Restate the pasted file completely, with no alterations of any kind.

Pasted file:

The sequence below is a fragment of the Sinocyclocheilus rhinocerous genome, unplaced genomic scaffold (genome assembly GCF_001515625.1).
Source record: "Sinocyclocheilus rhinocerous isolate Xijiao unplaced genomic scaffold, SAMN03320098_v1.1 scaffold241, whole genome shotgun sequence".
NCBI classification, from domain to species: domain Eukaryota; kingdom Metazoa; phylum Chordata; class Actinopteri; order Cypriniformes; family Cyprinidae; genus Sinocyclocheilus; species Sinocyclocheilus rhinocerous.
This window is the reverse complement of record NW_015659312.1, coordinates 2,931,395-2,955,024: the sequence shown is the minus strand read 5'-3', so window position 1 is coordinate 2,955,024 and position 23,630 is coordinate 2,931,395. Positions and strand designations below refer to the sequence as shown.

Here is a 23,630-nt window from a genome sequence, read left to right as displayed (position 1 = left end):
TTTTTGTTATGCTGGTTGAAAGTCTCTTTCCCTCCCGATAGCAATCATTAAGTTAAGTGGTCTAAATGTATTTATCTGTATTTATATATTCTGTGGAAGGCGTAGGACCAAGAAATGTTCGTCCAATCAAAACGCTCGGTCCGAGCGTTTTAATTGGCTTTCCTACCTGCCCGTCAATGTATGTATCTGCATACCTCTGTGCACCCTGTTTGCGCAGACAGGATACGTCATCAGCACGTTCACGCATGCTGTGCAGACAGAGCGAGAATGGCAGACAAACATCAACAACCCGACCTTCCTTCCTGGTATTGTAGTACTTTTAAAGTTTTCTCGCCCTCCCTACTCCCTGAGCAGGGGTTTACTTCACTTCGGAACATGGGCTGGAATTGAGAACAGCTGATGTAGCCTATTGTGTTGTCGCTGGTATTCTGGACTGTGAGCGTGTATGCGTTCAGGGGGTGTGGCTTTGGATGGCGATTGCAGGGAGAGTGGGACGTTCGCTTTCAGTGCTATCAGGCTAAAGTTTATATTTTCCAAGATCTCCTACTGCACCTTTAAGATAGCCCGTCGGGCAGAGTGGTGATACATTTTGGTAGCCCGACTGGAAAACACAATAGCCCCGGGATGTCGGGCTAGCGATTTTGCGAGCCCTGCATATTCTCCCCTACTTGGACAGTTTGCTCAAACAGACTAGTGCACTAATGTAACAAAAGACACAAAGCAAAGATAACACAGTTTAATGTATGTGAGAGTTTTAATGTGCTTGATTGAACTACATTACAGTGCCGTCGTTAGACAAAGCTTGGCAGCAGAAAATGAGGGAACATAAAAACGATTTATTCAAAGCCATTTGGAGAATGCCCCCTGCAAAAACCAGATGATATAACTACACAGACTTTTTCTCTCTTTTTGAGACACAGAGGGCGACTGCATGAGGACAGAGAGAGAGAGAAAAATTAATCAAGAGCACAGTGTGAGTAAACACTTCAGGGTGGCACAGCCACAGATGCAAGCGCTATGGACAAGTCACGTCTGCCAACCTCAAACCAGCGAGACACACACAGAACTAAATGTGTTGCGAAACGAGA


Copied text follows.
The sequence below is a fragment of the Sinocyclocheilus rhinocerous genome, unplaced genomic scaffold (genome assembly GCF_001515625.1).
Source record: "Sinocyclocheilus rhinocerous isolate Xijiao unplaced genomic scaffold, SAMN03320098_v1.1 scaffold241, whole genome shotgun sequence".
NCBI classification, from domain to species: domain Eukaryota; kingdom Metazoa; phylum Chordata; class Actinopteri; order Cypriniformes; family Cyprinidae; genus Sinocyclocheilus; species Sinocyclocheilus rhinocerous.
This window is the reverse complement of record NW_015659312.1, coordinates 2,931,395-2,955,024: the sequence shown is the minus strand read 5'-3', so window position 1 is coordinate 2,955,024 and position 23,630 is coordinate 2,931,395. Positions and strand designations below refer to the sequence as shown.

Here is a 23,630-nt window from a genome sequence, read left to right as displayed (position 1 = left end):
TTTTTGTTATGCTGGTTGAAAGTCTCTTTCCCTCCCGATAGCAATCATTAAGTTAAGTGGTCTAAATGTATTTATCTGTATTTATATATTCTGTGGAAGGCGTAGGACCAAGAAATGTTCGTCCAATCAAAACGCTCGGTCCGAGCGTTTTAATTGGCTTTCCTACCTGCCCGTCAATGTATGTATCTGCATACCTCTGTGCACCCTGTTTGCGCAGACAGGATACGTCATCAGCACGTTCACGCATGCTGTGCAGACAGAGCGAGAATGGCAGACAAACATCAACAACCCGACCTTCCTTCCTGGTATTGTAGTACTTTTAAAGTTTTCTCGCCCTCCCTACTCCCTGAGCAGGGGTTTACTTCACTTCGGAACATGGGCTGGAATTGAGAACAGCTGATGTAGCCTATTGTGTTGTCGCTGGTATTCTGGACTGTGAGCGTGTATGCGTTCAGGGGGTGTGGCTTTGGATGGCGATTGCAGGGAGAGTGGGACGTTCGCTTTCAGTGCTATCAGGCTAAAGTTTATATTTTCCAAGATCTCCTACTGCACCTTTAAGATAGCCCGTCGGGCAGAGTGGTGATACATTTTGGTAGCCCGACTGGAAAACACAATAGCCCCGGGATGTCGGGCTAGCGATTTTGCGAGCCCTGCATATTCTCCCCTACTTGGACAGTTTGCTCAAACAGACTAGTGCACTAATGTAACAAAAGACACAAAGCAAAGATAACACAGTTTAATGTATGTGAGAGTTTTAATGTGCTTGATTGAACTACATTACAGTGCCGTCGTTAGACAAAGCTTGGCAGCAGAAAATGAGGGAACATAAAAACGATTTATTCAAAGCCATTTGGAGAATGCCCCCTGCAAAAACCAGATGATATAACTACACAGACTTTTTCTCTCTTTTTGAGACACAGAGGGCGACTGCATGAGGACAGAGAGAGAGAGAAAAATTAATCAAGAGCACAGTGTGAGTAAACACTTCAGGGTGGCACAGCCACAGATGCAAGCGCTATGGACAAGTCACGTCTGCCAACCTCAAACCAGCGAGACACACACAGAACTAAATGTGTTGCGAAACGAGA